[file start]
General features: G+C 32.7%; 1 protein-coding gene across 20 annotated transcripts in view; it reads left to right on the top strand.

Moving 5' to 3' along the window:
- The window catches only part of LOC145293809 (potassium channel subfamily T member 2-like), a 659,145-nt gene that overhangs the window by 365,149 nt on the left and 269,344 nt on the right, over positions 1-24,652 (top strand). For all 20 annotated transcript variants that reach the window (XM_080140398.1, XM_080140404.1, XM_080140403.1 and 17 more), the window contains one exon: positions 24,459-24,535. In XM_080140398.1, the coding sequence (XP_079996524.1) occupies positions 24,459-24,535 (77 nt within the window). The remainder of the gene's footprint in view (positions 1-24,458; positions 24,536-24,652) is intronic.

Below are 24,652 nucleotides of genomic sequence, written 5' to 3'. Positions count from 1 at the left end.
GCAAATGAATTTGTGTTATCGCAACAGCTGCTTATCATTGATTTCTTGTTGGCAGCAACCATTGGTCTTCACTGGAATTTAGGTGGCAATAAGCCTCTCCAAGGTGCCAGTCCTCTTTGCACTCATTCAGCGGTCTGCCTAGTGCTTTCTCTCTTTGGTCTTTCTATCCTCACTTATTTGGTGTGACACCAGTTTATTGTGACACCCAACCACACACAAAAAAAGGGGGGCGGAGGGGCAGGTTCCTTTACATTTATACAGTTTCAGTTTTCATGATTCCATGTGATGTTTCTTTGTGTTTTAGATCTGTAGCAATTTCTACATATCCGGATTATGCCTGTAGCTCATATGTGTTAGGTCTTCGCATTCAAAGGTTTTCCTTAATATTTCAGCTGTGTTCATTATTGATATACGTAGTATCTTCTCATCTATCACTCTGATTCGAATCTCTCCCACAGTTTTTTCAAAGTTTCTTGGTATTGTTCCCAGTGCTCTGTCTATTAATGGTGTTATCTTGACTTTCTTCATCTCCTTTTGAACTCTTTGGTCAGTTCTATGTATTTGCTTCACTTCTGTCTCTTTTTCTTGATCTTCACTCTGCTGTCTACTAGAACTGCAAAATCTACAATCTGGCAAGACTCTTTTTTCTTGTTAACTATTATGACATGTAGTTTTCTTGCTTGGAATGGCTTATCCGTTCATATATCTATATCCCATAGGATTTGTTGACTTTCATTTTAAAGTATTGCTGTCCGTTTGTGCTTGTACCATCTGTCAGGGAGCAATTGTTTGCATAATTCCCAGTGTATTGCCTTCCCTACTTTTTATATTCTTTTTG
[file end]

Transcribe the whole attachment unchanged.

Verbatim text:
General features: G+C 32.7%; 1 protein-coding gene across 20 annotated transcripts in view; it reads left to right on the top strand.

Moving 5' to 3' along the window:
- The window catches only part of LOC145293809 (potassium channel subfamily T member 2-like), a 659,145-nt gene that overhangs the window by 365,149 nt on the left and 269,344 nt on the right, over positions 1-24,652 (top strand). For all 20 annotated transcript variants that reach the window (XM_080140398.1, XM_080140404.1, XM_080140403.1 and 17 more), the window contains one exon: positions 24,459-24,535. In XM_080140398.1, the coding sequence (XP_079996524.1) occupies positions 24,459-24,535 (77 nt within the window). The remainder of the gene's footprint in view (positions 1-24,458; positions 24,536-24,652) is intronic.

Below are 24,652 nucleotides of genomic sequence, written 5' to 3'. Positions count from 1 at the left end.
GCAAATGAATTTGTGTTATCGCAACAGCTGCTTATCATTGATTTCTTGTTGGCAGCAACCATTGGTCTTCACTGGAATTTAGGTGGCAATAAGCCTCTCCAAGGTGCCAGTCCTCTTTGCACTCATTCAGCGGTCTGCCTAGTGCTTTCTCTCTTTGGTCTTTCTATCCTCACTTATTTGGTGTGACACCAGTTTATTGTGACACCCAACCACACACAAAAAAAGGGGGGCGGAGGGGCAGGTTCCTTTACATTTATACAGTTTCAGTTTTCATGATTCCATGTGATGTTTCTTTGTGTTTTAGATCTGTAGCAATTTCTACATATCCGGATTATGCCTGTAGCTCATATGTGTTAGGTCTTCGCATTCAAAGGTTTTCCTTAATATTTCAGCTGTGTTCATTATTGATATACGTAGTATCTTCTCATCTATCACTCTGATTCGAATCTCTCCCACAGTTTTTTCAAAGTTTCTTGGTATTGTTCCCAGTGCTCTGTCTATTAATGGTGTTATCTTGACTTTCTTCATCTCCTTTTGAACTCTTTGGTCAGTTCTATGTATTTGCTTCACTTCTGTCTCTTTTTCTTGATCTTCACTCTGCTGTCTACTAGAACTGCAAAATCTACAATCTGGCAAGACTCTTTTTTCTTGTTAACTATTATGACATGTAGTTTTCTTGCTTGGAATGGCTTATCCGTTCATATATCTATATCCCATAGGATTTGTTGACTTTCATTTTAAAGTATTGCTGTCCGTTTGTGCTTGTACCATCTGTCAGGGAGCAATTGTTTGCATAATTCCCAGTGTATTGCCTTCCCTACTTTTTATATTCTTTTTG